Parkinson went on to explain how the state was trying to fight the opioid epidemic, discussing ways to fight addiction through mental-health policies rather than excessive punishment. It seemed, at least on this issue, the Kentucky state government saw things the same way they might in California. Had I not taken the time to go there, I’d have never understood that these states had more in common than horse racing.

I also found common ground in south-central Missouri while visiting the Wonders of Wildlife museum in Springfield. There I interviewed Bass Pro Shops founder and avid conservationist Jonny Morris, who spoke passionately about preserving the outdoors for his great-grandchildren and about the importance of untouched nature. This sounded straight out of the Sierra Club playbook, not the words of a guy who’s fishing buddies with the Bushes.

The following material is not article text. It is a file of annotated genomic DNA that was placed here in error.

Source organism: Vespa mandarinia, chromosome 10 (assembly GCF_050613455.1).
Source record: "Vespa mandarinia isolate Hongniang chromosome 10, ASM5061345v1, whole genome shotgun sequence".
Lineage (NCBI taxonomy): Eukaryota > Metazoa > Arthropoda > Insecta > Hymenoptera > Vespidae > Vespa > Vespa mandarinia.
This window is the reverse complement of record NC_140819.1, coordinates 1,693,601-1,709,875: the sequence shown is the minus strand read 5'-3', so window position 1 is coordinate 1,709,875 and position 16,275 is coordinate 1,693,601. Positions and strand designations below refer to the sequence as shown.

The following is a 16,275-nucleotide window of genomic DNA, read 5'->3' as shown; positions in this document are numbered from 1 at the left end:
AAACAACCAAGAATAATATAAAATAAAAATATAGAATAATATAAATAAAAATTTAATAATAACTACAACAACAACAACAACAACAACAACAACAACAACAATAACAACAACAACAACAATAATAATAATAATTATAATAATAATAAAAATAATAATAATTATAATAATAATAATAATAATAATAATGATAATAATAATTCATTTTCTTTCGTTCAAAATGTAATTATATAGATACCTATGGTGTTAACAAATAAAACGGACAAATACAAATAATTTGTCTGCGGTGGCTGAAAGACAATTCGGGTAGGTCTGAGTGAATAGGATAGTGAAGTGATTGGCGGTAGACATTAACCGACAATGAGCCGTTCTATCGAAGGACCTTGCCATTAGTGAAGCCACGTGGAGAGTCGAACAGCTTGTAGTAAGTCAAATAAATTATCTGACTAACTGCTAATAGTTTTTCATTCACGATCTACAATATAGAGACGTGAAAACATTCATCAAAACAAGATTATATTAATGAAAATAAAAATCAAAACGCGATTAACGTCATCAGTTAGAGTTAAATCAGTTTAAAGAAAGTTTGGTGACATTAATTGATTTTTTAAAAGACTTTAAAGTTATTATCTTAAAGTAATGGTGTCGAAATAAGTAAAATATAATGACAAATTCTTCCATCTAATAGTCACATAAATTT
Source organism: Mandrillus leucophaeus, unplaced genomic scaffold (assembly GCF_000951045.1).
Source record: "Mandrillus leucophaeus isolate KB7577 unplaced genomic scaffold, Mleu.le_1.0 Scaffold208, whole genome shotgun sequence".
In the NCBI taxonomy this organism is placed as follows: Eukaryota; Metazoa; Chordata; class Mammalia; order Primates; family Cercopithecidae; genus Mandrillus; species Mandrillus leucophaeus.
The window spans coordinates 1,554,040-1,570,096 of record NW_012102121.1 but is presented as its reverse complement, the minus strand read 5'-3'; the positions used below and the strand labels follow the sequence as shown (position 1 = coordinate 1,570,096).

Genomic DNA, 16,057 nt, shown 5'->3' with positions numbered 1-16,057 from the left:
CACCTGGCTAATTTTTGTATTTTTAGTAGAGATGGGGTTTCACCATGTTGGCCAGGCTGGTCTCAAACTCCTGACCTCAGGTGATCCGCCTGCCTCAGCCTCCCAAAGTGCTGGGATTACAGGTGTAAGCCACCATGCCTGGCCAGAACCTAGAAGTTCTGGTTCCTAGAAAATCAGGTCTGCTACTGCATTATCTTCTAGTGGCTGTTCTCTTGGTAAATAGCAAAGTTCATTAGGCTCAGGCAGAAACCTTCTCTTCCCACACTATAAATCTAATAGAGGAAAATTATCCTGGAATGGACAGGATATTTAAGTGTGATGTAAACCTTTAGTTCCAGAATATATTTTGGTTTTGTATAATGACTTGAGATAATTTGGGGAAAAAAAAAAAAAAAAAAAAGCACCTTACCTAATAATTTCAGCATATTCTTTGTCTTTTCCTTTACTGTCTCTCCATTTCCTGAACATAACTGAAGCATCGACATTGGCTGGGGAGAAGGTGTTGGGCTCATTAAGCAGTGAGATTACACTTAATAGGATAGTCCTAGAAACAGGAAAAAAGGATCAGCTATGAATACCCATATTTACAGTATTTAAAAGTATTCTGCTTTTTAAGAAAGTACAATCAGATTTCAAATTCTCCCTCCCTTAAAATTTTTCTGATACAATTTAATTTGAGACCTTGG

Conservationists don’t like to use the word “environmentalism” — during my 48 hours at Wonders of Wildlife I didn’t hear the word once. But I did hear a lot of things that sounded like environmentalism. Things like “land protection” and “species rehabilitation” and “preventing overdevelopment.”

Perhaps we use different words to describe the same goals, but when it comes to ensuring we have nature left to enjoy, people both left and right seem to agree. And while many on the coasts might think the middle of the country is cool with letting coal plants dump wastewater into the drinking supply in the name of the almighty dollar, travel to Springfield and you’ll see people here love the outdoors just as much those in Oregon claim to.

The problem is politicians.

The great transgender bathroom controversies of 2016 mystified those on the coasts who didn’t understand why states had to legislate lavatory use. What many on the coasts didn’t understand is that a lot of people in red states didn’t get it either.